Wet Weather

The remnants of Hurricane Florence passed over East Hampton on Tuesday. Wind from the southwest, warm and heavy on the skin, whipped the flag above the village green. Leaves and tree limbs heaved and waved. Then came the rain, sudden and tropical, rivers running down the street to pool in low spots. 

This is the week, 80 years ago tomorrow, that the Great New England Hurricane of 1938 slammed into Long Island. The Atlantic surged over the dunes, breaking up more than 200 houses along Dune Road in Southampton Town and scattering the pieces across Shinnecock Bay. At Fort Pond Bay, the fishermen’s village built on the sand was cleared as if crumbs on a table. Then the storm moved inland, its relentless rain flooding New England and wreaking havoc.

Hurricane Florence has had much the same effect. Coastal damage from its winds and waves was substantial, but it paled in comparison to a sprawling disaster from flood waters. In the Carolinas, the Pee Dee River was expected to recede after cresting at 46.6 feet, nearly 20 feet above the flood stage. On the Waccamaw in South Carolina, the Charleston Post and Courier reported, the river was two feet higher than the level it hit during 2016’s Hurricane Matthew.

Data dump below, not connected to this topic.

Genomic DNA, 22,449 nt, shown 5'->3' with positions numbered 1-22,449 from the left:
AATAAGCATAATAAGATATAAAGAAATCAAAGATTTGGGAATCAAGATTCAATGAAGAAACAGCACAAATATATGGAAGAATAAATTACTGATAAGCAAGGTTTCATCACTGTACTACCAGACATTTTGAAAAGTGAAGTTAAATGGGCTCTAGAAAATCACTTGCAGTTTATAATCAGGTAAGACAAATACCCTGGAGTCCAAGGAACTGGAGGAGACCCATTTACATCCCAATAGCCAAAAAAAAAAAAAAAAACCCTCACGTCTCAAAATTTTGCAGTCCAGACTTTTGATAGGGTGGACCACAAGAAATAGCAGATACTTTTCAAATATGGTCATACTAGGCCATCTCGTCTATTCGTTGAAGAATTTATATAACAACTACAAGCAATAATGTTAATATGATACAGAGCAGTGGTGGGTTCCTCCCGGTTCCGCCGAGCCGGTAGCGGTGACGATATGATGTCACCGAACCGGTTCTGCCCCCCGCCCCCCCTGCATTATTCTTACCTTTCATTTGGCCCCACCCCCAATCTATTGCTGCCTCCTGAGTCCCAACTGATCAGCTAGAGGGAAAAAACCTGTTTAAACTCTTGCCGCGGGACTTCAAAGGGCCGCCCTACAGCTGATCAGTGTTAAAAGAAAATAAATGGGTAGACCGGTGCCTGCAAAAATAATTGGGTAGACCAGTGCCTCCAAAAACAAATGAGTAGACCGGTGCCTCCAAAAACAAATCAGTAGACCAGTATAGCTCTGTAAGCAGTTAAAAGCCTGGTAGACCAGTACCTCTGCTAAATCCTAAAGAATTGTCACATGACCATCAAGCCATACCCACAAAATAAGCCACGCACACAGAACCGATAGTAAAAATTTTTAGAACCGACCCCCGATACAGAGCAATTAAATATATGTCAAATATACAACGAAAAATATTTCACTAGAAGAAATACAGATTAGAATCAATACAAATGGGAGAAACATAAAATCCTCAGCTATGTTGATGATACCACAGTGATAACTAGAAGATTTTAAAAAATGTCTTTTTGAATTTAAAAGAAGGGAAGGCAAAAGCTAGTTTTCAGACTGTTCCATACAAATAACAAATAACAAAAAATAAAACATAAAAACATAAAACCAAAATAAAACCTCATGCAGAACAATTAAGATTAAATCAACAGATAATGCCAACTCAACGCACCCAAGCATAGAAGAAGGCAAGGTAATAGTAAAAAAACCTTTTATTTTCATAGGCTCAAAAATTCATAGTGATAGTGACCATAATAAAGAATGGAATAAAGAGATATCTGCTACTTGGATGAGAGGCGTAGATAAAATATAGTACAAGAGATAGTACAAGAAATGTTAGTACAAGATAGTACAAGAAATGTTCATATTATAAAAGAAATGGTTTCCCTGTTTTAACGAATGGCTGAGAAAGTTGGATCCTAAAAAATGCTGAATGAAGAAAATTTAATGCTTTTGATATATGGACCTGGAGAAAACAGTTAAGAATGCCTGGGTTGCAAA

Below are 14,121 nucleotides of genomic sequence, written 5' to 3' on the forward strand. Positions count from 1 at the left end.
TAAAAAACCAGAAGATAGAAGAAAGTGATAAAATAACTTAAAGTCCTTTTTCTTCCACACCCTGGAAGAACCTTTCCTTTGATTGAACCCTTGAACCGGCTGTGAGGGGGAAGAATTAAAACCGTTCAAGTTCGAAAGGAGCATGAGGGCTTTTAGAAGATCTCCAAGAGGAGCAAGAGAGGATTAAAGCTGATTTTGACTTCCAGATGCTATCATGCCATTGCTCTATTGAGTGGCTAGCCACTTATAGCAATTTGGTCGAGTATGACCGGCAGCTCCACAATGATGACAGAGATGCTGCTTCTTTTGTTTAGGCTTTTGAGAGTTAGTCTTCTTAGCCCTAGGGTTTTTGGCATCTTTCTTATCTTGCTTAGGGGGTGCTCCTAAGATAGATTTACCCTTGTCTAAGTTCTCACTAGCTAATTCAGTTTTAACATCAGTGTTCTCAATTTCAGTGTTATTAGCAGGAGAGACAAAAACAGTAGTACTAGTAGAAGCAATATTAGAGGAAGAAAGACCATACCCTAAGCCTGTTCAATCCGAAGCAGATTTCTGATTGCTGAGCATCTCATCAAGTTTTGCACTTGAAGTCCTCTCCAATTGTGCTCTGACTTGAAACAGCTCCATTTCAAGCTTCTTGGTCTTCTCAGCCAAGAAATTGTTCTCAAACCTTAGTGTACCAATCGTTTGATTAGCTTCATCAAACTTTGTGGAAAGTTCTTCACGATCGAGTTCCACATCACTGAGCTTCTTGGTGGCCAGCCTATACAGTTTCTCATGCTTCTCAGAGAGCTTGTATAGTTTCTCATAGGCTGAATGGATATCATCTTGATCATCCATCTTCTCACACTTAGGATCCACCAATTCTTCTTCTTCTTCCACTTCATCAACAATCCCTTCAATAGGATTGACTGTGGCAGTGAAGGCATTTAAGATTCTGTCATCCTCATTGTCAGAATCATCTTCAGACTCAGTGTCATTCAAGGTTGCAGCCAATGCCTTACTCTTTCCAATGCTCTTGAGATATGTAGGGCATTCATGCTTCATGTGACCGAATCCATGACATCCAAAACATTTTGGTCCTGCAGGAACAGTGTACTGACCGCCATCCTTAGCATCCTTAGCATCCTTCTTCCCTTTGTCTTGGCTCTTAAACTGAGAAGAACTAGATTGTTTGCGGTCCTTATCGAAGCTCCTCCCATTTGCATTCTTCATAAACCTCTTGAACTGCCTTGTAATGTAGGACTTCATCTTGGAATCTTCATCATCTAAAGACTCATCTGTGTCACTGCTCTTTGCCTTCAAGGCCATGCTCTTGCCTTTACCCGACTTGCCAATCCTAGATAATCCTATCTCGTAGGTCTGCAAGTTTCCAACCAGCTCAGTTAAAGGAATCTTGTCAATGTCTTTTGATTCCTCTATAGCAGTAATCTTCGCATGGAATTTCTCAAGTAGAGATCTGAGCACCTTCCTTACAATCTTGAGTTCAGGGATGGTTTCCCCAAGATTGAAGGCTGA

Close to 40 people have died as a direct result of the storm, including two inmates trapped in a prisoner transport van as the waters rose in Horry County, S.C. As happened after Hurricane Maria in Puerto Rico, hundreds, if not thousands, more could lose their lives from the ancillary effects of power outages, loss of access to medical care, exertion, and lack of clean drinking water. A long-lasting threat will come from submerged farm waste and coal-ash containment lagoons, which have already begun to belch their toxic contents. Nearly all of the problems associated with Florence could have been avoided if communities had the foresight not to build in floodplains. But people in the South are no different from us in the North, who allow castles in the sand on dunes that will one day be overtopped in a giant storm once again.